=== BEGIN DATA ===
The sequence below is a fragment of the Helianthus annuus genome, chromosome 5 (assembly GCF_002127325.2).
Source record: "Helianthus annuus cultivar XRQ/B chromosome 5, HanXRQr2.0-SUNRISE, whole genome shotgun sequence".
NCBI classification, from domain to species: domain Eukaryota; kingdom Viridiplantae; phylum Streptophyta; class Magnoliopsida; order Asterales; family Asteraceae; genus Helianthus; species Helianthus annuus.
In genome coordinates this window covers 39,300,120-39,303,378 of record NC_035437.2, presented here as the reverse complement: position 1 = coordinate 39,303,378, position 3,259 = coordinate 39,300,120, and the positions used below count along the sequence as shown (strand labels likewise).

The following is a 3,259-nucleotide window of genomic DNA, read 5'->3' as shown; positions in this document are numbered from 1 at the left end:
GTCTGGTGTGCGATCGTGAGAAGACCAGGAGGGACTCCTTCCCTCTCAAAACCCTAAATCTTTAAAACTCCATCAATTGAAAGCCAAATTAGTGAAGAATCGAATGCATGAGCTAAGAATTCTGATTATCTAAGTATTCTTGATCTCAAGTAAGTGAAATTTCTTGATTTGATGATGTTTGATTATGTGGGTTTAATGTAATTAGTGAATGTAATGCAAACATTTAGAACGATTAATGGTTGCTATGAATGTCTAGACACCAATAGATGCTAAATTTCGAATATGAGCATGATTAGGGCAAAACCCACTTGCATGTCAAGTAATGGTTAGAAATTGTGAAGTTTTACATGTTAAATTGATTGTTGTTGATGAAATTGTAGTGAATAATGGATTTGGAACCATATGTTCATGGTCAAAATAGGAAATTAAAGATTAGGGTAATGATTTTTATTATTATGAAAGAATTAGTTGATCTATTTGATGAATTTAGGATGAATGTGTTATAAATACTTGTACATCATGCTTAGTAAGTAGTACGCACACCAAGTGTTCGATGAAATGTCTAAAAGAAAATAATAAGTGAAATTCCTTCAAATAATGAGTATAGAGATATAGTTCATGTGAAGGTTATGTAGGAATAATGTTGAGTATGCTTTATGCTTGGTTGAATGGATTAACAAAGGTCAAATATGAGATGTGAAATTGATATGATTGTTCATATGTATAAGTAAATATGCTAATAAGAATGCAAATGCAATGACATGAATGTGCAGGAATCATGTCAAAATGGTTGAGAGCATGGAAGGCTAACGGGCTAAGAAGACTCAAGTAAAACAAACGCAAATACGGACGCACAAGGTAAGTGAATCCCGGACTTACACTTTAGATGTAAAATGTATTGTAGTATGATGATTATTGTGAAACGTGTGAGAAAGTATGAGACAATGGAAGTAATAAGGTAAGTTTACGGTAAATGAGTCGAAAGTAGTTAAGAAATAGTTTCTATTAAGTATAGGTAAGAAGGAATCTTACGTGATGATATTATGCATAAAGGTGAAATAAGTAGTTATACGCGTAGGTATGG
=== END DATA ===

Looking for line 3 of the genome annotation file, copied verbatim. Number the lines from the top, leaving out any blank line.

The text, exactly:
NCBI classification, from domain to species: domain Eukaryota; kingdom Viridiplantae; phylum Streptophyta; class Magnoliopsida; order Asterales; family Asteraceae; genus Helianthus; species Helianthus annuus.